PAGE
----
Flu is spread from person to person by coughs and sneezes. It can spread rapidly within families and schools where there are many people living close together. Flu can be passed on to other people for 3-5 days after symptoms start.

 

How can it be prevented?

There are no specific treatments but there are many remedies available from pharmacists to ease the symptoms. There are no specific treatments but there are many remedies available from pharmacists to ease the symptoms. Children should NOT be given any preparations containing aspirin. If you are in any doubt about the contents of a ‘flu’ remedy, please check with the pharmacist.

 

Children affected by influenza should be encouraged to rest and drink plenty of water or other fluids and should be encouraged to cover their mouths when coughing and use paper tissues when sneezing.

 

Each year vaccines against the likely common types of the virus are prepared and should be given to people at risk, particularly the elderly and those with chronic heart, chest or kidney diseases. Healthy children and adults do not need immunisation.

 

Send to School or Keep at Home?

Children should not return to school until they have had at least 48 hours without a fever or any of the symptoms mentioned above, as they are still infectious. Any contacts of children with flu should go to school as normal.

 

If a child has any symptoms whilst at school, the parent will be asked to collect them as soon as possible to limit the spread of illness to other children.

 

It is also advisable for them to stay away from people who are likely to suffer more serious illness, should as the very young, the elderly and those with chronic health problems.

 

 

Glandular Fever

 

 

What is it?

Glandular fever (also called mononucleosis) is a viral illness caused by the Epstein-Barr virus.

 

What are the Symptoms?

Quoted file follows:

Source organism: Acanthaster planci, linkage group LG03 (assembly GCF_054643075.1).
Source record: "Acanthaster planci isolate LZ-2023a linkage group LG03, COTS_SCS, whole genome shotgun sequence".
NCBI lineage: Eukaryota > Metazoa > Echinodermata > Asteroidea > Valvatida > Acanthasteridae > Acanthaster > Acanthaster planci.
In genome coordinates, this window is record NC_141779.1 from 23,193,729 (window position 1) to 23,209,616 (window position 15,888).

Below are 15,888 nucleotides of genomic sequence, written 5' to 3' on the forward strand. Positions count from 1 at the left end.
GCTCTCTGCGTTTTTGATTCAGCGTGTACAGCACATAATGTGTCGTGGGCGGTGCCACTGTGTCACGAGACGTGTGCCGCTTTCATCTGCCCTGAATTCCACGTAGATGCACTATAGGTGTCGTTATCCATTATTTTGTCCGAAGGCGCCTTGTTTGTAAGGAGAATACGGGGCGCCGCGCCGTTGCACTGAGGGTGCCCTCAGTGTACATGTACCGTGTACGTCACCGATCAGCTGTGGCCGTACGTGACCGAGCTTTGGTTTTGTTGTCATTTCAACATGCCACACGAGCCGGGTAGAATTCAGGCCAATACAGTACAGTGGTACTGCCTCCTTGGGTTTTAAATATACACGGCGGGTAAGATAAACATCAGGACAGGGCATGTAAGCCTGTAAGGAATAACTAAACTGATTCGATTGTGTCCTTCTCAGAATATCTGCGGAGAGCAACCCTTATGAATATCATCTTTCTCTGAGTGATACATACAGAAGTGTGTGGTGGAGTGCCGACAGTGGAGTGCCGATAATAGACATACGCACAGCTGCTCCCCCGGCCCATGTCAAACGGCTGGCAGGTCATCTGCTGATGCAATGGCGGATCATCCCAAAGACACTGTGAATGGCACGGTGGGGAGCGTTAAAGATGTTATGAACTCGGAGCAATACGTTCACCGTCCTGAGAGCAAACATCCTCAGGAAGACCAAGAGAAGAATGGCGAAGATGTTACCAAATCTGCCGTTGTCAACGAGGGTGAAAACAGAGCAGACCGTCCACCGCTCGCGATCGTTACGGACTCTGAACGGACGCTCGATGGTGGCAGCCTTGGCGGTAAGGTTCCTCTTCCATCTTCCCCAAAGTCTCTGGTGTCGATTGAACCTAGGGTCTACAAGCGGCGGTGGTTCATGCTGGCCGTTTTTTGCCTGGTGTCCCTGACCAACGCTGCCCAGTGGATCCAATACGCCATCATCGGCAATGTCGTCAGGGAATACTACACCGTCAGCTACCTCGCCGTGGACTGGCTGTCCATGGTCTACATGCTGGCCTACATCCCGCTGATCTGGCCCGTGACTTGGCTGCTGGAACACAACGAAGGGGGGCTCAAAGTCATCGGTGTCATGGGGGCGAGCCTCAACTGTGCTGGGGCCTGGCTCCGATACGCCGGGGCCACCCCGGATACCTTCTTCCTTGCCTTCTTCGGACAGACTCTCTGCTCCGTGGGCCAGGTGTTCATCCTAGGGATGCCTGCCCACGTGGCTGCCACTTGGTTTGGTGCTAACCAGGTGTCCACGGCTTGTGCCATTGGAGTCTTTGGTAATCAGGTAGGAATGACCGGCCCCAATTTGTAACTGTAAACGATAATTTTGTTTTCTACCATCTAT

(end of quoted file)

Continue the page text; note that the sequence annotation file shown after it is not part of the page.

The usual symptoms are tiredness, fever and sore throat and swollen tender glands, particularly in the neck but also in the armpit and groin. Rarely the child may be jaundiced. In young children the disease is generally mild. Once the acute stage has settled, the child can be left with little energy or stamina for several weeks.

 

How does it spread?

Glandular fever is spread through saliva by the coughs of people with the infection, or by kissing - it is sometimes known as the "kissing disease". Some people with the infection are able to pass it on for many months afterwards.

 

How can it be prevented?

There is no specific treatment for glandular fever and there is no immunisation against it. Good standards of personal hygiene can help prevent spread.

 

Send to School or Keep at Home?

Children with the illness should stay off school until they feel well again.

 

 

 

Hepatitis A

 

 

What is it?

Hepatitis A is a common infection caused by a virus. It sometimes leads to inflammation of the liver and causes a temporary yellow discoloration of the skin known as jaundice.

 

What are the Symptoms?

Many infections occur without symptoms particularly in children; and many infections are mild and without jaundice. Serious complications are very rare. When symptoms do occur, the onset is usually sudden with fever, tiredness, loss of appetite, feeling sick and abdominal discomfort followed within a few days by jaundice. When a person becomes jaundiced they often develop light coloured stools and dark urine.

 

How does it spread?

Hepatitis A is caused by a virus. It is usually passed from person-to-person by "hand-to-mouth" spread as a result of poor hygiene after using the toilet.

 

How can it be prevented?

Control of infection is  difficult because people with Hepatitis A are usually most infectious for a week or two before symptoms appear until a week after the onset of jaundice. Spread of Hepatitis A is reduced by simple hygienic measures particularly thorough hand washing after using the toilet.

 

An injection of Hepatitis A vaccine given to contacts of cases soon after exposure to the virus will prevent or reduce the severity of the illness in those who have not had the vaccine previously.

 

Send to School or Keep at Home?

Children with hepatitis A infection should stay away from school until 7 days after onset of jaundice or until they are well. Contacts of cases should also stay away from school, and should see the GP if they have symptoms suggestive of the illness.

 

 

Diarrhoea and/or

 

 

Vomiting

 

 

What is it?

Diarrhoea and vomiting can be caused by infective agents (i.e. bacteria and viruses) or by chemicals. It is often difficult to find the cause without carrying out special laboratory tests. Until proven otherwise, all cases of diarrhoea and vomiting should be treated as infectious. 

 

What are the Symptoms?

Diarrhoea is actually a symptom and not a disease. By diarrhoea we mean the stools are abnormally loose and frequent. The diarrhoea can vary in severity and there may be other symptoms such as fever, vomiting and abdominal pain. This depends upon the underlying cause.